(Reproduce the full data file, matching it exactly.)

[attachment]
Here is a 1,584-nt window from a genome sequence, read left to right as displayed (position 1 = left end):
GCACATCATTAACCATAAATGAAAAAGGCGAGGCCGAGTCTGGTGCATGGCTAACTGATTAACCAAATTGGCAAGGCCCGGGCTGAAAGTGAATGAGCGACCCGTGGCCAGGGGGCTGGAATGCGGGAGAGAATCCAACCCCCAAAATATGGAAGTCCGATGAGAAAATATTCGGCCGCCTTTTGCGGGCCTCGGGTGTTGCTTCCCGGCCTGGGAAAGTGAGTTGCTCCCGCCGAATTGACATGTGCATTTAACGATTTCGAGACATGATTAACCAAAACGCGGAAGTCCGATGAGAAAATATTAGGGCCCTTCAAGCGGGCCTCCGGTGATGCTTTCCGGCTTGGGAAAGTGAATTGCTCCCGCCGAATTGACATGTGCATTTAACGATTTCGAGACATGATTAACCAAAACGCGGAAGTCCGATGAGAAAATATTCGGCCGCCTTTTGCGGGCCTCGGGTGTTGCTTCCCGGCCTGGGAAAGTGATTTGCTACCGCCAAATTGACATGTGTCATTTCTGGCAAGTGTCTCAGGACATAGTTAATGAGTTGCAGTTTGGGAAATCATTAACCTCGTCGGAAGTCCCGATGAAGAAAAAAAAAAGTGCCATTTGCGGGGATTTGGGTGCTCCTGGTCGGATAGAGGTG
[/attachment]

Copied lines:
Here is a 1,584-nt window from a genome sequence, read left to right as displayed (position 1 = left end):
GCACATCATTAACCATAAATGAAAAAGGCGAGGCCGAGTCTGGTGCATGGCTAACTGATTAACCAAATTGGCAAGGCCCGGGCTGAAAGTGAATGAGCGACCCGTGGCCAGGGGGCTGGAATGCGGGAGAGAATCCAACCCCCAAAATATGGAAGTCCGATGAGAAAATATTCGGCCGCCTTTTGCGGGCCTCGGGTGTTGCTTCCCGGCCTGGGAAAGTGAGTTGCTCCCGCCGAATTGACATGTGCATTTAACGATTTCGAGACATGATTAACCAAAACGCGGAAGTCCGATGAGAAAATATTAGGGCCCTTCAAGCGGGCCTCCGGTGATGCTTTCCGGCTTGGGAAAGTGAATTGCTCCCGCCGAATTGACATGTGCATTTAACGATTTCGAGACATGATTAACCAAAACGCGGAAGTCCGATGAGAAAATATTCGGCCGCCTTTTGCGGGCCTCGGGTGTTGCTTCCCGGCCTGGGAAAGTGATTTGCTACCGCCAAATTGACATGTGTCATTTCTGGCAAGTGTCTCAGGACATAGTTAATGAGTTGCAGTTTGGGAAATCATTAACCTCGTCGGAAGTCCCGATGAAGAAAAAAAAAAGTGCCATTTGCGGGGATTTGGGTGCTCCTGGTCGGATAGAGGTG